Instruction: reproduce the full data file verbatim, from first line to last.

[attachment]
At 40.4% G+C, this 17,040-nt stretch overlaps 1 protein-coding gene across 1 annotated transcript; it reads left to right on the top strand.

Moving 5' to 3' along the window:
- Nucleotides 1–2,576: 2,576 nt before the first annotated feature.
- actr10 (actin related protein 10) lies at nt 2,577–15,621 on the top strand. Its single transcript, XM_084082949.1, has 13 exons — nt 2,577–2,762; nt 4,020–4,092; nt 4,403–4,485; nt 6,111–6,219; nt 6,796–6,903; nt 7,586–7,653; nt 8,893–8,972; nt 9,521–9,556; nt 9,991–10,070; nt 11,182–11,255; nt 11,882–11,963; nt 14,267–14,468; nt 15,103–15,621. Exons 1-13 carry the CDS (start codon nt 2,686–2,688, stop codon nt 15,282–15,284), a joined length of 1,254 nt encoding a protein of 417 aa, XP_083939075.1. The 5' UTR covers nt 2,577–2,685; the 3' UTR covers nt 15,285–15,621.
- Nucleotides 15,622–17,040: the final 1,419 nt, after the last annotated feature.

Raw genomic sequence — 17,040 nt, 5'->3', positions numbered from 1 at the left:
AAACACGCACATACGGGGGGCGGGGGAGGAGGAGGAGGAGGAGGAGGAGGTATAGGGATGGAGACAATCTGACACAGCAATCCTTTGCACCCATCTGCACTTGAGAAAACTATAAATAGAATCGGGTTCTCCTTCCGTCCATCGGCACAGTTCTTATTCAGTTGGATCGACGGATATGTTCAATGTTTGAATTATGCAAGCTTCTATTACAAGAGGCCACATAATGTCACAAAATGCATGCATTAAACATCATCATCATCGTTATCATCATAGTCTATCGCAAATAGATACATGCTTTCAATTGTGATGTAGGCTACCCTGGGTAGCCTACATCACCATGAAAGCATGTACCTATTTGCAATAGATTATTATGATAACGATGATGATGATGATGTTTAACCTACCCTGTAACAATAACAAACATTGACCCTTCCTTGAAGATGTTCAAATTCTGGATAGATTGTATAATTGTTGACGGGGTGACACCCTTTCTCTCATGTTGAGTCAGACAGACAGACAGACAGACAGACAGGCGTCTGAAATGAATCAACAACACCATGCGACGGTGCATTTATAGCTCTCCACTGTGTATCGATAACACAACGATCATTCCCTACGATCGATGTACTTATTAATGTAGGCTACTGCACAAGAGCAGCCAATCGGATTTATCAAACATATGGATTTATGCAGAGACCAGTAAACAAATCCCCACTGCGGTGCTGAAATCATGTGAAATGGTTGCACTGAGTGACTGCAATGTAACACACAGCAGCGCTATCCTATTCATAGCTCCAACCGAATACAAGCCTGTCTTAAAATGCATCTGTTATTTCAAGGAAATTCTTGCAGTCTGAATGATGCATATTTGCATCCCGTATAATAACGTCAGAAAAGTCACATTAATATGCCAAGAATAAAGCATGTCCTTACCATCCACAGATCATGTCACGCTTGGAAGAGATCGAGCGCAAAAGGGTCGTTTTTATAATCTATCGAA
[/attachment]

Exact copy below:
At 40.4% G+C, this 17,040-nt stretch overlaps 1 protein-coding gene across 1 annotated transcript; it reads left to right on the top strand.

Moving 5' to 3' along the window:
- Nucleotides 1–2,576: 2,576 nt before the first annotated feature.
- actr10 (actin related protein 10) lies at nt 2,577–15,621 on the top strand. Its single transcript, XM_084082949.1, has 13 exons — nt 2,577–2,762; nt 4,020–4,092; nt 4,403–4,485; nt 6,111–6,219; nt 6,796–6,903; nt 7,586–7,653; nt 8,893–8,972; nt 9,521–9,556; nt 9,991–10,070; nt 11,182–11,255; nt 11,882–11,963; nt 14,267–14,468; nt 15,103–15,621. Exons 1-13 carry the CDS (start codon nt 2,686–2,688, stop codon nt 15,282–15,284), a joined length of 1,254 nt encoding a protein of 417 aa, XP_083939075.1. The 5' UTR covers nt 2,577–2,685; the 3' UTR covers nt 15,285–15,621.
- Nucleotides 15,622–17,040: the final 1,419 nt, after the last annotated feature.

Raw genomic sequence — 17,040 nt, 5'->3', positions numbered from 1 at the left:
AAACACGCACATACGGGGGGCGGGGGAGGAGGAGGAGGAGGAGGAGGAGGTATAGGGATGGAGACAATCTGACACAGCAATCCTTTGCACCCATCTGCACTTGAGAAAACTATAAATAGAATCGGGTTCTCCTTCCGTCCATCGGCACAGTTCTTATTCAGTTGGATCGACGGATATGTTCAATGTTTGAATTATGCAAGCTTCTATTACAAGAGGCCACATAATGTCACAAAATGCATGCATTAAACATCATCATCATCGTTATCATCATAGTCTATCGCAAATAGATACATGCTTTCAATTGTGATGTAGGCTACCCTGGGTAGCCTACATCACCATGAAAGCATGTACCTATTTGCAATAGATTATTATGATAACGATGATGATGATGATGTTTAACCTACCCTGTAACAATAACAAACATTGACCCTTCCTTGAAGATGTTCAAATTCTGGATAGATTGTATAATTGTTGACGGGGTGACACCCTTTCTCTCATGTTGAGTCAGACAGACAGACAGACAGACAGACAGGCGTCTGAAATGAATCAACAACACCATGCGACGGTGCATTTATAGCTCTCCACTGTGTATCGATAACACAACGATCATTCCCTACGATCGATGTACTTATTAATGTAGGCTACTGCACAAGAGCAGCCAATCGGATTTATCAAACATATGGATTTATGCAGAGACCAGTAAACAAATCCCCACTGCGGTGCTGAAATCATGTGAAATGGTTGCACTGAGTGACTGCAATGTAACACACAGCAGCGCTATCCTATTCATAGCTCCAACCGAATACAAGCCTGTCTTAAAATGCATCTGTTATTTCAAGGAAATTCTTGCAGTCTGAATGATGCATATTTGCATCCCGTATAATAACGTCAGAAAAGTCACATTAATATGCCAAGAATAAAGCATGTCCTTACCATCCACAGATCATGTCACGCTTGGAAGAGATCGAGCGCAAAAGGGTCGTTTTTATAATCTATCGAA